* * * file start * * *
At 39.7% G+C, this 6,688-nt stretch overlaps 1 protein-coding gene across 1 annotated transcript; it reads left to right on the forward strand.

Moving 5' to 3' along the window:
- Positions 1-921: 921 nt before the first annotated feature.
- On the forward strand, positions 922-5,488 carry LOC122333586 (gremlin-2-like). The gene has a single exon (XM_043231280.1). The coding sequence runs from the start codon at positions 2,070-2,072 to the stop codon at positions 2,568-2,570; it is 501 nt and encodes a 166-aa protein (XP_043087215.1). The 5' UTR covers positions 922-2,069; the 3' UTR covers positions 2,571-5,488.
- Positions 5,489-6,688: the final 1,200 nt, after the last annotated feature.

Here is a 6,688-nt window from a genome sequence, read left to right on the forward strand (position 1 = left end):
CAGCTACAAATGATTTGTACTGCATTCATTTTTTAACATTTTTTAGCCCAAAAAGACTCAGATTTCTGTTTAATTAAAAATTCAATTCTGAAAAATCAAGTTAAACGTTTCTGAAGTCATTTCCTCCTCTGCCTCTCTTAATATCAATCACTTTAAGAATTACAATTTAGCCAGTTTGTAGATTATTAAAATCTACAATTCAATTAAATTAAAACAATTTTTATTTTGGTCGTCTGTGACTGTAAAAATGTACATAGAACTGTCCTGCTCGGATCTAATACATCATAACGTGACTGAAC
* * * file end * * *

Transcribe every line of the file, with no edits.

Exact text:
At 39.7% G+C, this 6,688-nt stretch overlaps 1 protein-coding gene across 1 annotated transcript; it reads left to right on the forward strand.

Moving 5' to 3' along the window:
- Positions 1-921: 921 nt before the first annotated feature.
- On the forward strand, positions 922-5,488 carry LOC122333586 (gremlin-2-like). The gene has a single exon (XM_043231280.1). The coding sequence runs from the start codon at positions 2,070-2,072 to the stop codon at positions 2,568-2,570; it is 501 nt and encodes a 166-aa protein (XP_043087215.1). The 5' UTR covers positions 922-2,069; the 3' UTR covers positions 2,571-5,488.
- Positions 5,489-6,688: the final 1,200 nt, after the last annotated feature.

Here is a 6,688-nt window from a genome sequence, read left to right on the forward strand (position 1 = left end):
CAGCTACAAATGATTTGTACTGCATTCATTTTTTAACATTTTTTAGCCCAAAAAGACTCAGATTTCTGTTTAATTAAAAATTCAATTCTGAAAAATCAAGTTAAACGTTTCTGAAGTCATTTCCTCCTCTGCCTCTCTTAATATCAATCACTTTAAGAATTACAATTTAGCCAGTTTGTAGATTATTAAAATCTACAATTCAATTAAATTAAAACAATTTTTATTTTGGTCGTCTGTGACTGTAAAAATGTACATAGAACTGTCCTGCTCGGATCTAATACATCATAACGTGACTGAAC